Driven by her love of acting on the stage, Cycerli Ash goes where she needs to go.
As a child, Cycerli (pronounced Cecily) Ash (’10) used to drive with her family three hours to church. From their home in the Pocono Mountains of Pennsylvania, the Ashes journeyed to Far Rockaway, Queens, and the Holy Ghost Headquarters Prayer Band Mission Church, where her mother, Polly Ash, was an assistant pastor. “At Holy Ghost Headquarters my mother felt safe, felt free, felt needed,” says Ash. “Church was always central to our lives.” The family attended services, then drove three hours home.
No wonder that, as a hustling Atlanta-based actor, Ash regularly relocates for stage roles—Marley and all three ghosts in A Christmas Carol in Portland, Oregon; Cynthia in Lynn Nottage’s Sweat in Denver in June 2019; A Life in Portland in 2018, and roles in Louisiana and Las Vegas. In each city, she connects with a talent agency, because you never know what may come of it.
She was in A Christmas Carol when she got a call to audition for the role of Senator Park-Lewis in three episodes of the TV series Pretty Little Liars: The Perfectionists. “I got the part and I never missed a performance,” says Ash. “I love theatre with everything in my soul. But film pays more. With film you’re only acting for a minute. In theatre it’s continuous—you get to develop the characters from beginning to end. You get to take off, you get to fly in theatre.”
The Ashes were the only black family in the tiny town of Beach Lake, Pennsylvania. Ash’s parents were divorced; her father, Lionel Ash, was a police officer in New York state. Her mother, in addition to serving as a pastor, taught in the Pennsylvania prison system during the week and believed in keeping her kids active. “She got us into everything,” says Ash, who started acting classes at age nine. The youngest behind six brothers, she was a cheerleader, a center in basketball, and a track long jumper and sprinter—but acting was always in the back of her head.
“After I pulled a hamstring, I tried the shot put and placed third in the district. I got a throwing coach and went from 35 feet to 42 feet. My senior year in high school I saw Heather Headley in Aida, someone of my complexion as a leading lady on Broadway, and I knew that’s what I wanted to do.”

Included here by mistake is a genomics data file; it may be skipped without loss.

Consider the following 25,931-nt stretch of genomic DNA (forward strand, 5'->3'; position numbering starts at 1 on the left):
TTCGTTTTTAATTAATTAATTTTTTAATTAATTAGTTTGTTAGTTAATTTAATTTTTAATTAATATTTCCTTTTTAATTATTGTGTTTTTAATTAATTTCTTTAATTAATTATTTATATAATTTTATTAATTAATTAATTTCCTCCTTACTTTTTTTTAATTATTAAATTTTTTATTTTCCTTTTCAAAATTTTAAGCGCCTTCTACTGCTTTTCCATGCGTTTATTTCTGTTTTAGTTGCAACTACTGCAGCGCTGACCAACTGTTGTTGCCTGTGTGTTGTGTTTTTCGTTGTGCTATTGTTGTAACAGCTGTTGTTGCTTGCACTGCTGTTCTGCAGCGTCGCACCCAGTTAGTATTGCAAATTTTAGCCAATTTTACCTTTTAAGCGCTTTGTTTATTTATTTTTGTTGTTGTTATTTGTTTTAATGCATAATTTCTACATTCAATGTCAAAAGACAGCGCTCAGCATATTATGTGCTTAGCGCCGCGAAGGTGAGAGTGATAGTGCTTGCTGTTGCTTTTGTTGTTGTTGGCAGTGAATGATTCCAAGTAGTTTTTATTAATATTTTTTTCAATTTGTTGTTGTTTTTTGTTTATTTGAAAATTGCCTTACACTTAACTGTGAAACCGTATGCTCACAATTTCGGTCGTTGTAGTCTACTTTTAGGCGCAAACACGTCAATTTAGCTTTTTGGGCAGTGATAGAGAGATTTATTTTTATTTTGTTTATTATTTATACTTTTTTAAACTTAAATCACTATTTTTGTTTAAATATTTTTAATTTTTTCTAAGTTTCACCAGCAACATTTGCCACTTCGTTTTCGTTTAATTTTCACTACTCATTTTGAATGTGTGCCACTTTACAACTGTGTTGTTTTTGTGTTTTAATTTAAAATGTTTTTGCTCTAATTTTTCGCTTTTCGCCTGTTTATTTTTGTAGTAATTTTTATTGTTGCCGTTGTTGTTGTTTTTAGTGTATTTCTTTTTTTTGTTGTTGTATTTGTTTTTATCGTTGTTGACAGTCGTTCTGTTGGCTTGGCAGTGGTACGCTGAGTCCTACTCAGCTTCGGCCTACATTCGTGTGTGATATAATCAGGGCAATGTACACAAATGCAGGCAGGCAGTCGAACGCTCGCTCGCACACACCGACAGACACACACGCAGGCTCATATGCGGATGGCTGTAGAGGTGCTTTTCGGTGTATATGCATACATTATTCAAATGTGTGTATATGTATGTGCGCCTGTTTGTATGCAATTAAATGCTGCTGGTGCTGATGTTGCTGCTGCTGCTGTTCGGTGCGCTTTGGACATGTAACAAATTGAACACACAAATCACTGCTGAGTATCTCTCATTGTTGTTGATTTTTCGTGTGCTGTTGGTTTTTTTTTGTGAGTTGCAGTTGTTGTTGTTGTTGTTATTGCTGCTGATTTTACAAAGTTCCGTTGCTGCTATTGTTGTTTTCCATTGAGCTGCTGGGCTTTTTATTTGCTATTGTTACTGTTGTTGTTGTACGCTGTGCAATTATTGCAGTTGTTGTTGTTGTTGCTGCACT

Ash was recruited as a weight thrower by Division I schools but spent her freshman year at nearby St. Francis University, winning the Northeast Conference title in discus and shot put but not performing on the stage. “I wanted a bigger pond,” she says, “so I went to Rutgers.” She was recruited as a decathlete but focused on shot put, discus, and weight and hammer throws. She had a self-designed theatre major and as a senior set the school record for the discus and was the team MVP. “At Rutgers,” Ash recalls, “I asked my mom what I should do in life. She said, ‘Do what you love.’ So I knew I was going to do theatre.
“Being a Division I athlete,” she says, “I was not able to immerse myself in the study of acting, but athletics gave me discipline, drive, and self-motivation. Acting in the real world is a lot of hustle. If you don’t get what you want, you have to work harder to get it. When someone tells me I can’t do something, that makes me all the more determined.”
This fall Ash returned to UT to meet with Associate Professor Jed Diamond’s acting classes, including the first- and third-year MFA cohorts.
Diamond tells the students about Ash’s reputation in the acting world: “Clear ethics around professionalism; kind, considerate, not a diva,” he says. “She is versatile and flexible. These things count.”
“The stuff that I’ve been told is because of this man here,” says Ash, nodding and pointing toward Diamond. “The training here is second to none. It’s foundational, the principles of the art of acting. My first year, I fought this man. I was disappointed that I didn’t get into NYU’s program.